Reflection by Peter Hanson, Lead Pastor
Perhaps my favorite line in all of Eugene Peterson’s The Message translation of the Bible is his version of John 1:14a; “The Word became flesh and blood and moved into the neighborhood.”
Far from cheapening the mystery of the incarnation that John’s gospel highlights, it reminds us that the incarnation, the action of God’s Word becoming flesh, is itself universal and particular. The warm, familiar specificity of a word like neighborhood—as opposed to the vaguer “community” or the more general “humanity”—reminds us that God’s coming is for us, just as God in Christ is coming to be with us.
We, as children of God, have received God’s grace right where we are. This gift of grace is no less than the gift of the Christ Child, who makes God known to us. We and our neighbors are the subject of this last verse. “We have seen the glory with our own eyes … generous inside and out, true from start to finish” (John 1:14b, The Message) In Jesus, the Word-Made-Flesh, God has chosen to disclose God’s own self in flesh and blood so that we might recognize ourselves and our neighbors as children of God. Now, we can see our own neighborhood as the holy ground into which Christ comes.
A prayer: Long ago, O God, you moved into our neighborhood, becoming one of us, sharing our humanity. As we celebrate Christmas again this year, help us to truly see you in the face of all of our neighbors.
Come, Lord Jesus, be our guest. Amen
Reflection for December 23rd, by Nate Crary, Director of Worship
In “Dear Church: A Love Letter from a Black Preacher to the Whitest Denomination in the US,”
Lenny Duncan writes this about our church:
“During Advent, we spend an entire season struggling through the darkness looking toward the coming light. The primary symbol and image we use for the season is the anticipation of an emergence from darkness to light. We could focus more broadly on Holy Anticipation. Or the God Child being born into a world where empire will try to lay waste to him. Or a God who throws God’s own self upon the world, clothed in vulnerability and dependency. Or the place of unwed teenage mothers in our world. Or the slaughter of innocents by a leader grasping for power. We don’t tend to focus on the theme of refugees fleeing radical evil. Or preparing the way of the Lord by creating conditions more conducive to grace. Nope. We have reduced the Advent season to “from darkness to light,” a theme reinforced by repetition and tradition. And darkness is just another way of saying blackness—another symbol that equates blackness with evil and light (whiteness) with good.”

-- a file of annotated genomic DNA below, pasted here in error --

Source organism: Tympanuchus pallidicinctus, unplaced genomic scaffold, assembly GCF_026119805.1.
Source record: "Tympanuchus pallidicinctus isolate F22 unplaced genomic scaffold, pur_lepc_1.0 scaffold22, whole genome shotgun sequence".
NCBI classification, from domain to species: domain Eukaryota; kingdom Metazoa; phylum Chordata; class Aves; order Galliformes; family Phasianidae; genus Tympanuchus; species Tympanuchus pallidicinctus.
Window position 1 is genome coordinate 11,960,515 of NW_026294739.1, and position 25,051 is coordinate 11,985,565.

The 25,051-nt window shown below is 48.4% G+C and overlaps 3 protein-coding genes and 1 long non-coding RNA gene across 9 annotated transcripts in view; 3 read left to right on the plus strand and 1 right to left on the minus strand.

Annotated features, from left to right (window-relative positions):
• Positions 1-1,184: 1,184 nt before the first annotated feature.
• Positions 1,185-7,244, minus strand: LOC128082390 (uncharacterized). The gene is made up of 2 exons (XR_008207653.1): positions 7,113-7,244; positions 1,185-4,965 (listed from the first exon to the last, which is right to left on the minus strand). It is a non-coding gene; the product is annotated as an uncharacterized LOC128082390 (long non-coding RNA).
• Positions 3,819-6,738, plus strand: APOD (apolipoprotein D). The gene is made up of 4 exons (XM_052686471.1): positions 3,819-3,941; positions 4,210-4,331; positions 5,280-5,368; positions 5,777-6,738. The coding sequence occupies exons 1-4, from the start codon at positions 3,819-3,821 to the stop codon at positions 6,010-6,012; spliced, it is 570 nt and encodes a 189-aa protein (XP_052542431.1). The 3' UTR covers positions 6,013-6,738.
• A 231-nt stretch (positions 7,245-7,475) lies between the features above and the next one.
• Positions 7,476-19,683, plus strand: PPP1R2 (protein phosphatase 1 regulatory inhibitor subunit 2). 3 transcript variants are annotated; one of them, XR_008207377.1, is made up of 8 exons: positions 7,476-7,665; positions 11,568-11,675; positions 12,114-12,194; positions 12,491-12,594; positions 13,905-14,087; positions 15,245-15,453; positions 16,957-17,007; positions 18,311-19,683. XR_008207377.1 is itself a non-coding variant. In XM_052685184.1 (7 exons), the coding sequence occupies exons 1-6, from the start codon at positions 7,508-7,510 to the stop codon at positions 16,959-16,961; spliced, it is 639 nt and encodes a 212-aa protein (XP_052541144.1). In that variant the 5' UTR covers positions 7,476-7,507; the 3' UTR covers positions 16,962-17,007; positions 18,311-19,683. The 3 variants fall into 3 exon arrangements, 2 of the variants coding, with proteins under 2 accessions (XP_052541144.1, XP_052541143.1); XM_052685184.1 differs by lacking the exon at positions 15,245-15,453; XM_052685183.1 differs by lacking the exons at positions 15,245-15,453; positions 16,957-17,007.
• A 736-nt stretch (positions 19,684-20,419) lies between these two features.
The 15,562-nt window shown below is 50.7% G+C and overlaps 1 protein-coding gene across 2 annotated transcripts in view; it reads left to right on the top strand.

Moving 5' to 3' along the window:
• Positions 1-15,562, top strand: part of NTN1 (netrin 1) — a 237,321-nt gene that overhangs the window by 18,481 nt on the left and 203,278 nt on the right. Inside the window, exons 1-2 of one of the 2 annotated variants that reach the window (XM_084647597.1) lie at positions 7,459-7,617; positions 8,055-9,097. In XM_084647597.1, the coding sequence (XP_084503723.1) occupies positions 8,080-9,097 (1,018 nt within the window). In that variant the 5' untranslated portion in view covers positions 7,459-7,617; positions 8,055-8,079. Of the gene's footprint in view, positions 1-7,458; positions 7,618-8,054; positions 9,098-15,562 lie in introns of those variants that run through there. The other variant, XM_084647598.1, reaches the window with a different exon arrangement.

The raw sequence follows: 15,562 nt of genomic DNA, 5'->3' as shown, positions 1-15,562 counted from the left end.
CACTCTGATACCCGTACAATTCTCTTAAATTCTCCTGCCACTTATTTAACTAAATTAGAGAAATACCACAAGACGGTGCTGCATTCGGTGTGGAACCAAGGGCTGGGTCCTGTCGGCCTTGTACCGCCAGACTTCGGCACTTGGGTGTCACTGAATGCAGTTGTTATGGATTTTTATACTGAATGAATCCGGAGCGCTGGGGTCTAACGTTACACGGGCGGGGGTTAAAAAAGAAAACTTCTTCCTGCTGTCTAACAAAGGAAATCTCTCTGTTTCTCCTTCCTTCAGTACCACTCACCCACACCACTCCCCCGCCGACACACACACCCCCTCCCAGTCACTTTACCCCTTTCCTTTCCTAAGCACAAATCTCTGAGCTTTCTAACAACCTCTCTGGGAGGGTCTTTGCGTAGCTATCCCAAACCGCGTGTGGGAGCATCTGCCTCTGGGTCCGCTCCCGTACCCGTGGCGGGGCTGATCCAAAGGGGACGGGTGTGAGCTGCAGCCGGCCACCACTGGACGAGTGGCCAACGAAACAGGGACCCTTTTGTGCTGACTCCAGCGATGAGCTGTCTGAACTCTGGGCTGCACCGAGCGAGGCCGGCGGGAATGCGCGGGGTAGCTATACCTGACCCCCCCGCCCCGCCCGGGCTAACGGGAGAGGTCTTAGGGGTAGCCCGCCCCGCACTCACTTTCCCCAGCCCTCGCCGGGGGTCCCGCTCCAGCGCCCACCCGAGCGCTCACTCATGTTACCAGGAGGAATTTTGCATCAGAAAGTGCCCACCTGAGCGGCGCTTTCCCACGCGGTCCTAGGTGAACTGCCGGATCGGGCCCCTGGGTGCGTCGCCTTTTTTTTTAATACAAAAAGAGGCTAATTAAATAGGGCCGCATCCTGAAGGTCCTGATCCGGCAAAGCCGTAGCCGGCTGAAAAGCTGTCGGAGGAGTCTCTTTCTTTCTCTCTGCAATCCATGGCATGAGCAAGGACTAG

Why do so many of the favorite Advent and Christmas hymns we love to sing reinforce the idea of blackness being bad and whiteness being good? How have I been okay with this? What do I need to admit to myself in order to change? In what ways do we need to own up to what we’ve been singing for so long?
My prayer is that we no longer reduce the Advent season to themes of “from darkness to light,” but to themes that give power to and express beauty within the blackness that invites us into deeper relationship with God and with one another.
Reflection for December 22nd, by John Rohde Schwehn, Associate Pastor
Do not remember the former things, or consider the things of old. Here is a verse of scripture worth wrestling with in these days of waiting.
“But I really loved the former things, God! I want the things-of-old back!”
The year 2020 has been its own sort of Advent. We have found ourselves waiting on something merely hoped for: a vaccine, a miraculous vanishing of this virus, sudden immunity. It has felt at times as though we’ve simply hit the pause button; when this virus goes away, life will resume where we left it in March 2020.
If this is how we tell the story of 2020, we will have missed something: that this has also been a year – a season! – of God doing a new thing. Let’s be clear about one thing: God does not cause pain and suffering in order to do a new thing. Instead, what we see on the cross is that God enters the pain and suffering of the world, feels lovingly and compassionately for God’s people, and then finds a way to use it for transformation.